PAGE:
Monday, August 15, 2011

eclecticism and elitism

So at the guitar shop this weekend, I went to buy a cord for my amplifier so I can play at home again, and fell in love with a cheap mandolin but didn't have cash on me to take it home. I still want an upright bass, but due to cost and transport it's not feasible at this point in life.

Being as I look slightly more normal than I once did, and was interested in acoustic instruments (as the vintage Fenders and Gibsons on the wall are pricy and I've already got a serviceable electric guitar), it was assumed by the other people in the store that I'm into bluegrass, a genre I like to some extent (though the vocals get to be a bit much), but is only a facet of what I like. I didn't bother trying to explain to these total face-value judging strangers the extent of taste, especially when one of them started talking about the Beatles being the greatest of all time and how all punk bands were not as good as them. Whatever.

I've ended up at countless shows where I've seen someone I know and they say "oh, I didn't know you were into this kind of thing," because I didn't dress to fit the scene, maybe, my hair was the wrong length or I didn't wear enough makeup, or it was just assumed that if I was into Band A, I probably wouldn't be into Band B when I didn't know or care that such binaries existed. Given that subculture is inherently tribal, these kinds of things matter to some people, and maybe it once mattered to me more than it should have, but I'm to the point where I don't care as much, but I don't like having my enjoyment of something questioned just because I don't fit within its attendant paradigm.

I do a freeform show because I can't mentally limit myself to one strain of sound, though most things seem to be guitar-driven in one way or another, and sometimes it works to segue from one thing to another. I know I missed out on a lot of great sounds or other things because they didn't fit a preconceived idea of what was good or bad. I play a lot of stuff in languages that aren't English simply because I know they're not being played in other places, but I like to mix other things in too. Some seem to have a problem with that, but the people who call in or tell me they tuned in after the fact don't seem to mind, though others seem disoriented by my tendency to cherrypick.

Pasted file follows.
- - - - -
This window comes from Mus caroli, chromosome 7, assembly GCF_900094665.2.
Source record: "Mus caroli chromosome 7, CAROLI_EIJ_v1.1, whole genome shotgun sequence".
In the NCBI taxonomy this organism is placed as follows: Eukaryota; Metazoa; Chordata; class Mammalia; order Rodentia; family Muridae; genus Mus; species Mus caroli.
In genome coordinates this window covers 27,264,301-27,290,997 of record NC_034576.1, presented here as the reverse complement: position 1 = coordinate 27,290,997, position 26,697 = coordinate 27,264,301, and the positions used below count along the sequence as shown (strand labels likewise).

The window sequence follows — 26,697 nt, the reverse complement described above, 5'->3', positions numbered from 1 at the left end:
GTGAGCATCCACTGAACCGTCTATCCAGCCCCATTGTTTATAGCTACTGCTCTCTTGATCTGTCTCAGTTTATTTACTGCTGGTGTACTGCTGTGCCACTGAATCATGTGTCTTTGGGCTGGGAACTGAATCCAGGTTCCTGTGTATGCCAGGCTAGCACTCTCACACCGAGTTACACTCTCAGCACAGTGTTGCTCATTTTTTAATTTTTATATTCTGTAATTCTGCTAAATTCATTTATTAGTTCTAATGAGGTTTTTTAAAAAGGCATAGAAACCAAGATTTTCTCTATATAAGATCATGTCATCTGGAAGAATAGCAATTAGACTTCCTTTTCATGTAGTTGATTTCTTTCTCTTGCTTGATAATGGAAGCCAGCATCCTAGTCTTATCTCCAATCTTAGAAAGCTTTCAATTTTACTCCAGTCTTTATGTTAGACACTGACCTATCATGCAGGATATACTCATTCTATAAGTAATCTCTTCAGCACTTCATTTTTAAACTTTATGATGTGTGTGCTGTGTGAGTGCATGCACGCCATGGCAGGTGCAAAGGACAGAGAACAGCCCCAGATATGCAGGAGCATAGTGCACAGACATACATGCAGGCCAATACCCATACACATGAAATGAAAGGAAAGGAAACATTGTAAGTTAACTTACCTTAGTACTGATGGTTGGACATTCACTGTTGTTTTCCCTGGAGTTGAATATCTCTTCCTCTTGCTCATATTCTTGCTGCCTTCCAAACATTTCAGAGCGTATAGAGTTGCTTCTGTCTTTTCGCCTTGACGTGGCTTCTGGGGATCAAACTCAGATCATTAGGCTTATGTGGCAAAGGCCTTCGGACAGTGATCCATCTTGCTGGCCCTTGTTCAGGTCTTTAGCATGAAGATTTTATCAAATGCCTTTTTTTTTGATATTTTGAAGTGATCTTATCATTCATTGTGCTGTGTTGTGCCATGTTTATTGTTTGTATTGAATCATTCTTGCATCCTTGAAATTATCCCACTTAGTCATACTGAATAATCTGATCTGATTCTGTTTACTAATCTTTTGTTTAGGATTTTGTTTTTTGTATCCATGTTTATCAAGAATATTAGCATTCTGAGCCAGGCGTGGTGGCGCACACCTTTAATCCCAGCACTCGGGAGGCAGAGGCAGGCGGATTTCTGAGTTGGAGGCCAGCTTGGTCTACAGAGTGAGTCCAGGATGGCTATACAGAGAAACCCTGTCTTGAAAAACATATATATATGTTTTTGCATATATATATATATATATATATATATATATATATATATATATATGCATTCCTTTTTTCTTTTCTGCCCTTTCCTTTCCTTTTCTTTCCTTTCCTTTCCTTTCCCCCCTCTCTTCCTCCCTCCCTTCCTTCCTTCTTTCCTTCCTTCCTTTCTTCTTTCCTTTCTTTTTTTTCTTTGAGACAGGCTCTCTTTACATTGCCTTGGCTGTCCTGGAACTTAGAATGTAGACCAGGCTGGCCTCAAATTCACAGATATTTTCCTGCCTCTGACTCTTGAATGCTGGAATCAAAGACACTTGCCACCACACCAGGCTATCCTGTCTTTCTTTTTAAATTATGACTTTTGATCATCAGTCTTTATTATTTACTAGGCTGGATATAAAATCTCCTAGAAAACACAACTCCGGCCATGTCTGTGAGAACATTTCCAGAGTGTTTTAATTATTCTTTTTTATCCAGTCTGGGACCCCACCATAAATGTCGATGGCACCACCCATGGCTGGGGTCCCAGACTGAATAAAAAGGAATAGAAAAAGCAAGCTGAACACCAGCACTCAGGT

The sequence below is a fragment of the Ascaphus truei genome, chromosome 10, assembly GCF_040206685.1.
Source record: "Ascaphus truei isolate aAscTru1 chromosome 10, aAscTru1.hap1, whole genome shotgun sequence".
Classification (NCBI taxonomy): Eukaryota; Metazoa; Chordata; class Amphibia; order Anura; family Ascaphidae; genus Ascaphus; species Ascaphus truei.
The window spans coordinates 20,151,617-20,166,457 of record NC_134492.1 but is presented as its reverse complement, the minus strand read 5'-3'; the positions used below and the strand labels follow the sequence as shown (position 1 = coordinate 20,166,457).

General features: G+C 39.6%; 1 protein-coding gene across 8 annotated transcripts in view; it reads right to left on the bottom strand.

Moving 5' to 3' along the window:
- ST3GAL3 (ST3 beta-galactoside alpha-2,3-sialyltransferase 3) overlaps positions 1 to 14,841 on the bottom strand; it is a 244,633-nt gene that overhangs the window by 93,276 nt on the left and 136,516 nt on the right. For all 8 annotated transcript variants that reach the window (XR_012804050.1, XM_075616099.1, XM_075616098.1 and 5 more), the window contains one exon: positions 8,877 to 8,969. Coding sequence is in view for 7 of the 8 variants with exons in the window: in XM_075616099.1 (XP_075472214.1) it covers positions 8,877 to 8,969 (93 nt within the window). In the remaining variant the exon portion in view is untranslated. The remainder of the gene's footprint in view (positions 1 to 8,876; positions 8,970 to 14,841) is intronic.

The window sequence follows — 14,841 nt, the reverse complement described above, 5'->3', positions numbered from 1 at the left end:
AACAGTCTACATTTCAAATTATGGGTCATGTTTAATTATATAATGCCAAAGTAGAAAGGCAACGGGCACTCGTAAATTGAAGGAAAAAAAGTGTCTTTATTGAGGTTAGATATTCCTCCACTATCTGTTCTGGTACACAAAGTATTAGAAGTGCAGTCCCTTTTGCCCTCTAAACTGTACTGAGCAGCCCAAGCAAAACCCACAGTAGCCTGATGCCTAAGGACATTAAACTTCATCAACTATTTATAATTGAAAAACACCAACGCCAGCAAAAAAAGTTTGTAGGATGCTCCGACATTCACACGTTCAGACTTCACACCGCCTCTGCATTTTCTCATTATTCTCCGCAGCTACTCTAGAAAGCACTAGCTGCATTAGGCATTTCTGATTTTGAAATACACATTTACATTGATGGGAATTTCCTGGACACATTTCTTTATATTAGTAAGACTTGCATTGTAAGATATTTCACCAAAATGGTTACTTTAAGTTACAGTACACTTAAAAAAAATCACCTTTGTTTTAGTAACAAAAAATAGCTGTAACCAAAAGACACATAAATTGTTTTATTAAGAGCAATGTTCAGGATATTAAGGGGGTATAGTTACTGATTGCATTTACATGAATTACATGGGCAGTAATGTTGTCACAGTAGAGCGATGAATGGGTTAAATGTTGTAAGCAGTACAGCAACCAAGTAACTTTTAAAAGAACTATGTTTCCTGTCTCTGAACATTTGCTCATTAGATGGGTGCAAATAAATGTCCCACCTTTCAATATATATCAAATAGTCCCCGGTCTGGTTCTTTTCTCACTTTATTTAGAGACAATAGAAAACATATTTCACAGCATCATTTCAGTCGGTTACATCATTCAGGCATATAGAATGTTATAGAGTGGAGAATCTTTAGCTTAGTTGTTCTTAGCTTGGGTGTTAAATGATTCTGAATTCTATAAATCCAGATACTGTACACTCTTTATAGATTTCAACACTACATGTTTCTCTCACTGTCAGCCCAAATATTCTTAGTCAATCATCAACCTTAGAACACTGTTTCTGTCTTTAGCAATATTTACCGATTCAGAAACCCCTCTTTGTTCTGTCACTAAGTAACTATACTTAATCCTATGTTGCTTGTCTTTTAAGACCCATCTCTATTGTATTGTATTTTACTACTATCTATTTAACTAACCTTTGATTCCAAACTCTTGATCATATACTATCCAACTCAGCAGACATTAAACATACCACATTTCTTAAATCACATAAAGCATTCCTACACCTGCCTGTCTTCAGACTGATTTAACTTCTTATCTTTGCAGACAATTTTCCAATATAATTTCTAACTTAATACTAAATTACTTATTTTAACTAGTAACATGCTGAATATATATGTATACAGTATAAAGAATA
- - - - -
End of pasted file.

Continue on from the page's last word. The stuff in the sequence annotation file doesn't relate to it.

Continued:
But I've always liked what I've liked, for whatever reason. It has to move me somehow, make me hit repeat, evoke some kind of feeling or catharsis. Where that comes from I can't say, and I've learned it's better not to try.

I've said it before, but if this doesn't define what I do, nothing else does...

Ragga, Bhangra, two-step Tanga
Mini-cab radio, music on the go
Um, surfbeat, backbeat, frontbeat, backseat
There's a bunch of players and they're really letting go
We got, Brit pop, hip hop, rockabilly, Lindy hop
Gaelic heavy metal fans fighting in the road
Ah, Sunday boozers for chewing gum users
They got a crazy D.J. and she's really letting go


Randal Graves said...

Plenty of swanky stuff I would never have considered checking out if it wasn't for your show, so to hell with the niche-ing, elite-tastic puritans.

Bluegrass? Huh. Was a sheaf of wheat dangling off your lips?

Jeez, Beatles, jeez. Black Flag over them seven days a week, goshdarnit.

Oh, stop playing Katatonia, they're not freeform; troo kvlt axe has been Hello Kittyfied.

Anonymous said...

i really think there are something at play like individual character types, that in a very loose but recognizable way hold together all/most of our likes and dislikes, our dispositions and attitudes,though the specific contents may change over time.
RG bait:

Mary Ellen/Nunly said...

My musical tastes change with the wind, depends on what kind of mood I'm in. I went through almost the entire 80's without listening to any music because I was knee deep in kids of all ages and music reminded me of whining kids and smart-ass teenagers. The sounds of silence was my best friend at that time.

Christine said...

Which guitar shop did you go to.

thatgirl said...

Timeless Guitars in Parma. Clyde is awesome (I bought my first electric guitar from him in high school)... it's hole-in-the-wall, local, and oldschool, also a favorite stop-in spot for Tom Waits and Thurston Moore.

Christine said...

I want to go to there!